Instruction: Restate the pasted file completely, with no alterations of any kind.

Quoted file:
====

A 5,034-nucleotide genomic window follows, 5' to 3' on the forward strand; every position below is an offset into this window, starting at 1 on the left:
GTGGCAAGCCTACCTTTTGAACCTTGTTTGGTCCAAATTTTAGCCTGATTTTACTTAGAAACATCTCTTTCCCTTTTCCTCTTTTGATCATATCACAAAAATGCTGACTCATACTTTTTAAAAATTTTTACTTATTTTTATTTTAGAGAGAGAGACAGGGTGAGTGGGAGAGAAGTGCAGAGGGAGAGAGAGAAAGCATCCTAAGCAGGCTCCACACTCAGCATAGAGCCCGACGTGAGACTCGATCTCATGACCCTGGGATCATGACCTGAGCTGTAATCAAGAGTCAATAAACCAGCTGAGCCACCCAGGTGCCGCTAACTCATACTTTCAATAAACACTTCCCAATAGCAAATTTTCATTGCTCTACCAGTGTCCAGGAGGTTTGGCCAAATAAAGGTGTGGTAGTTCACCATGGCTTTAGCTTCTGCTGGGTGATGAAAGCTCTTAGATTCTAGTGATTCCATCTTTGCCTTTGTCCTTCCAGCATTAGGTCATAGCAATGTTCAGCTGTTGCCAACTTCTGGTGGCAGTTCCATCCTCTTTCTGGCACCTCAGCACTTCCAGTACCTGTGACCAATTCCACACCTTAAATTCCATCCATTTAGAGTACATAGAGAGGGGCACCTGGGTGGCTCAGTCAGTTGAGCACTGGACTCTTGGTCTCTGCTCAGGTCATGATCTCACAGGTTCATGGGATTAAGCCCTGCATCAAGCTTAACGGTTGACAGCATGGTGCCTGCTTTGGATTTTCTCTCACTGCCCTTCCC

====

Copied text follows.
A 5,034-nucleotide genomic window follows, 5' to 3' on the forward strand; every position below is an offset into this window, starting at 1 on the left:
GTGGCAAGCCTACCTTTTGAACCTTGTTTGGTCCAAATTTTAGCCTGATTTTACTTAGAAACATCTCTTTCCCTTTTCCTCTTTTGATCATATCACAAAAATGCTGACTCATACTTTTTAAAAATTTTTACTTATTTTTATTTTAGAGAGAGAGACAGGGTGAGTGGGAGAGAAGTGCAGAGGGAGAGAGAGAAAGCATCCTAAGCAGGCTCCACACTCAGCATAGAGCCCGACGTGAGACTCGATCTCATGACCCTGGGATCATGACCTGAGCTGTAATCAAGAGTCAATAAACCAGCTGAGCCACCCAGGTGCCGCTAACTCATACTTTCAATAAACACTTCCCAATAGCAAATTTTCATTGCTCTACCAGTGTCCAGGAGGTTTGGCCAAATAAAGGTGTGGTAGTTCACCATGGCTTTAGCTTCTGCTGGGTGATGAAAGCTCTTAGATTCTAGTGATTCCATCTTTGCCTTTGTCCTTCCAGCATTAGGTCATAGCAATGTTCAGCTGTTGCCAACTTCTGGTGGCAGTTCCATCCTCTTTCTGGCACCTCAGCACTTCCAGTACCTGTGACCAATTCCACACCTTAAATTCCATCCATTTAGAGTACATAGAGAGGGGCACCTGGGTGGCTCAGTCAGTTGAGCACTGGACTCTTGGTCTCTGCTCAGGTCATGATCTCACAGGTTCATGGGATTAAGCCCTGCATCAAGCTTAACGGTTGACAGCATGGTGCCTGCTTTGGATTTTCTCTCACTGCCCTTCCC